Maple Sugaring – Year 2

Maple Sugaring – Year 2

It seems that whenever we’re waiting for nature to take its course it always chooses to do so at the most inconvenient time. Goat goes into labor just a few hours before Good Friday mass? Yup. Pepper goes into heat the day before Thanksgiving and needs to be bred ASAP amongst pie baking and other things? Yup. Starting a garden when the summer decides to be the monsoon season to end all monsoon seasons? Hoo yeah. So of course, the…

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Rearranging The Dollhouse

Rearranging The Dollhouse

We talk a lot about homesteading and homeschooling, but don’t usually say much about the eponymous Dollhouse. Lately, with winter limiting our outdoor activities we’ve been spending more time indoors.  Which has been a constant reminder of why we’ve nicknamed it a “dollhouse.” Five people in 950 square feet can get a bit…cozy.  But we’ve recently made some changes that have had us all feeling a little better about our space! We started by switching the bedrooms.  The boys have…

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Yes, They ARE Still Here

Yes, They ARE Still Here

The French Angora Rabbits haven’t been featured here on the blog in quite awhile, but I assure you all that yes, they are indeed still here. Our bucks are Olaf & Aesop, junior bucks are Henry & Benny, and our does are Hester, Elinor, Agatha & Laura. (Our pet Netherland Dwarf, Lucy, died last month at the age of 15.) So, we currently own 8 purebred French Angoras. Hester and Aesop are both blowing their coats so I spent the…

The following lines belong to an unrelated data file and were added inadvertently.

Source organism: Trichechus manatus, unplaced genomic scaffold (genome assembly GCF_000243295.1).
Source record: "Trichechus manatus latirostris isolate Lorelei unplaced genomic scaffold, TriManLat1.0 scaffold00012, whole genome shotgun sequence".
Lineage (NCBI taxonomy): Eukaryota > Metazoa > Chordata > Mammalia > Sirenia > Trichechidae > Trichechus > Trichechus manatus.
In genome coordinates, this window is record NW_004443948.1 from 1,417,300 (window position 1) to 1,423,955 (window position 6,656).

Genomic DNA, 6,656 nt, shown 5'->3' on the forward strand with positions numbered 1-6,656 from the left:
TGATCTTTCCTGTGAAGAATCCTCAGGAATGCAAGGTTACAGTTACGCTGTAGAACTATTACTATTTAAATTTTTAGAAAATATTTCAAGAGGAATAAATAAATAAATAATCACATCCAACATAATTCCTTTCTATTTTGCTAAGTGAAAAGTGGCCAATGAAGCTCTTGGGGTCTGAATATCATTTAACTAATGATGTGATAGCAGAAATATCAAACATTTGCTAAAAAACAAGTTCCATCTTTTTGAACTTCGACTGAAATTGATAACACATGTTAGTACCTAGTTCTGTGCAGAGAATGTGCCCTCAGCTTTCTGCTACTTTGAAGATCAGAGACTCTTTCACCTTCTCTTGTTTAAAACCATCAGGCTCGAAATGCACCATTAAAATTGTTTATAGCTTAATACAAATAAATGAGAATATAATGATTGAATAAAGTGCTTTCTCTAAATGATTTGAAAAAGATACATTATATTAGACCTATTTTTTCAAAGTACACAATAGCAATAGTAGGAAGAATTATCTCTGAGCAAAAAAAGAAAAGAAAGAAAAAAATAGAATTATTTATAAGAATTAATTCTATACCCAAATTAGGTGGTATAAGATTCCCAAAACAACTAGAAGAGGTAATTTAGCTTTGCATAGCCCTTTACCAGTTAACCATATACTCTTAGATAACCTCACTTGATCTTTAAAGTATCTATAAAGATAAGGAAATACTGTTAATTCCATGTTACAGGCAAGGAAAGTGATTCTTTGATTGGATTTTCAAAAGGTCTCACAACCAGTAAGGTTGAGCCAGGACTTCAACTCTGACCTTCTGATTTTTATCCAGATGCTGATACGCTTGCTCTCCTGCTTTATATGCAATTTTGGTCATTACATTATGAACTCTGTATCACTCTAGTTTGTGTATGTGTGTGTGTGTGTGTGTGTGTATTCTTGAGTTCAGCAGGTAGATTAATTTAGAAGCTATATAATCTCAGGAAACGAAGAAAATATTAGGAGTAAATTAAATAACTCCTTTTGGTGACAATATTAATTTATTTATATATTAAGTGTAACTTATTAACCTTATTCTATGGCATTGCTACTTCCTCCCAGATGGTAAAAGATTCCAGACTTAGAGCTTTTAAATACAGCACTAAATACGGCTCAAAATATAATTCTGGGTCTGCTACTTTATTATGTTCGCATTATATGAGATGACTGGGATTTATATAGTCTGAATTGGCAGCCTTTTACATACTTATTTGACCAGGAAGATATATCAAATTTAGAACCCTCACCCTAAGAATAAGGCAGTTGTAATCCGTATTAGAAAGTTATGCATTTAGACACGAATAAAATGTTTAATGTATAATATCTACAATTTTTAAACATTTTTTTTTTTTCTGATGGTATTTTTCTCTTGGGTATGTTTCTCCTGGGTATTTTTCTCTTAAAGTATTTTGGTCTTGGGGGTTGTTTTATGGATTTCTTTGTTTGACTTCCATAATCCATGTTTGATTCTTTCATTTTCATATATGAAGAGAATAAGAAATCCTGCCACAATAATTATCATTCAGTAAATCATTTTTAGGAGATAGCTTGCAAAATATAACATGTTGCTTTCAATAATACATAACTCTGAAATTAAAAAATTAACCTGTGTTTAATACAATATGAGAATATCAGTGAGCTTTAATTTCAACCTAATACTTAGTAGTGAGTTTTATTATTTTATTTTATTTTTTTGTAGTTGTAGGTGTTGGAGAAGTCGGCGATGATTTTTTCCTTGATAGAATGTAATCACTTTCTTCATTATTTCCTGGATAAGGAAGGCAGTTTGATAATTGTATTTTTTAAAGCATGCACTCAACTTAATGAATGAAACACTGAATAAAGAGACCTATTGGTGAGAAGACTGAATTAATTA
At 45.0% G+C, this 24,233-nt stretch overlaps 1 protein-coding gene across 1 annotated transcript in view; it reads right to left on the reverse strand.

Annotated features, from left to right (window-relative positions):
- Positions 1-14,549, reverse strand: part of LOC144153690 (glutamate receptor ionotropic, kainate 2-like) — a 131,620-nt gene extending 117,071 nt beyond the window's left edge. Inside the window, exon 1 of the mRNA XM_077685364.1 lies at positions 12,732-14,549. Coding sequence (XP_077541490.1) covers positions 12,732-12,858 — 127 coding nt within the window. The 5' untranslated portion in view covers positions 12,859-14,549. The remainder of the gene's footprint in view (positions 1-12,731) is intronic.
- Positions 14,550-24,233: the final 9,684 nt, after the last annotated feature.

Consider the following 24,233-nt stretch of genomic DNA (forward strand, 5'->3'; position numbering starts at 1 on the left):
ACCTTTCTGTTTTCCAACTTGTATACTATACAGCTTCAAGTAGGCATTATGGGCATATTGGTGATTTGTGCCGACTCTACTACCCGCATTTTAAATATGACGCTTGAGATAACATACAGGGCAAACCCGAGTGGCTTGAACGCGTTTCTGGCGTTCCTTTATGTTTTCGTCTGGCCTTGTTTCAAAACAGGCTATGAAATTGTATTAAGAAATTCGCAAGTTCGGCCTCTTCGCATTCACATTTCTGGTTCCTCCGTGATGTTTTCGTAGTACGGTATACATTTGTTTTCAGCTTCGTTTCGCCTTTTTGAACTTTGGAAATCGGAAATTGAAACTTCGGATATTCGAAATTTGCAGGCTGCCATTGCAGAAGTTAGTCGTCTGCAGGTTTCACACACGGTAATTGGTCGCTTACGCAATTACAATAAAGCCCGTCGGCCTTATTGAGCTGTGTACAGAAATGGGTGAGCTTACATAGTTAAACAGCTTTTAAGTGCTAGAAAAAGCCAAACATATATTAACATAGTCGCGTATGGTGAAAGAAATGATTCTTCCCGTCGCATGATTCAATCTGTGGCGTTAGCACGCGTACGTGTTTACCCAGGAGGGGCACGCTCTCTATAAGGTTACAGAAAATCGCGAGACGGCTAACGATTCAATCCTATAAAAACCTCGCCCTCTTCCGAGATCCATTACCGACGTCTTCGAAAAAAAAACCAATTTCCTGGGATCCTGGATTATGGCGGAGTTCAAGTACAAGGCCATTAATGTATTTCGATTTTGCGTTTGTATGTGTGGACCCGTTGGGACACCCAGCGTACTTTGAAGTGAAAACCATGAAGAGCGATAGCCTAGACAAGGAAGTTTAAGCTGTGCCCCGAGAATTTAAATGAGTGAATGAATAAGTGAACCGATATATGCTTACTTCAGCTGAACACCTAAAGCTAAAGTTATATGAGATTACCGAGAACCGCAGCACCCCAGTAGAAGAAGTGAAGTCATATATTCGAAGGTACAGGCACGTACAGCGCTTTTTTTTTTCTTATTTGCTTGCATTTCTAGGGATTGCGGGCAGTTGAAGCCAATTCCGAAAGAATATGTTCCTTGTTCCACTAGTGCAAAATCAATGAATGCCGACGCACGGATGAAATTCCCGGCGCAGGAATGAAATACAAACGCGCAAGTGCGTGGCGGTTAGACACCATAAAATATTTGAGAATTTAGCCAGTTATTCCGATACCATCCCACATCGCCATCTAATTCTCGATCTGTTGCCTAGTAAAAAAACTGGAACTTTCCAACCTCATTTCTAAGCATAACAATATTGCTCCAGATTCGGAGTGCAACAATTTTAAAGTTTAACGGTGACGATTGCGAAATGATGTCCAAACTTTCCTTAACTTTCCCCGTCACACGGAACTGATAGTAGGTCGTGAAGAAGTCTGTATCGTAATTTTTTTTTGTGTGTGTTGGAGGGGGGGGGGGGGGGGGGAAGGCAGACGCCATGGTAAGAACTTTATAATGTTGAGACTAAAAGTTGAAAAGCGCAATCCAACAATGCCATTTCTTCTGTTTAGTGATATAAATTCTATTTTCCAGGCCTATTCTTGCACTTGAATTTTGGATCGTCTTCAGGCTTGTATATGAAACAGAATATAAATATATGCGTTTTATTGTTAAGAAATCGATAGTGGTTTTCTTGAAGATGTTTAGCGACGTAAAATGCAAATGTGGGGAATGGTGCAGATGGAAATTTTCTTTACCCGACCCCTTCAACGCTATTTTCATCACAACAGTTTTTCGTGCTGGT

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All Around Homestead Update

All Around Homestead Update

It’s been a little while since we’ve been on here last thanks to a stomach bug that ripped through our household last week. Only Rachel made it through unscathed on that one. The boys and I got walloped pretty bad. Daniel was the toughest. Daniel doesn’t have the self awareness the older boys do to get to the bathroom in time, so wherever he happened to be was precisely where he would get sick. Consequently, we put about 2,000 miles…

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Drying Off

Drying Off

Well, the time has come that I’ve been looking forward too with a mix of both relief and disappointment: drying off the goats. Drying off is steadily decreasing a doe’s milk production until the doe is dry. This is done so that the doe’s body is given a period of rest before her kids are born in the spring and to allow her body to recharge before another 10 months of milking commences. It also gives the farmer a bit…

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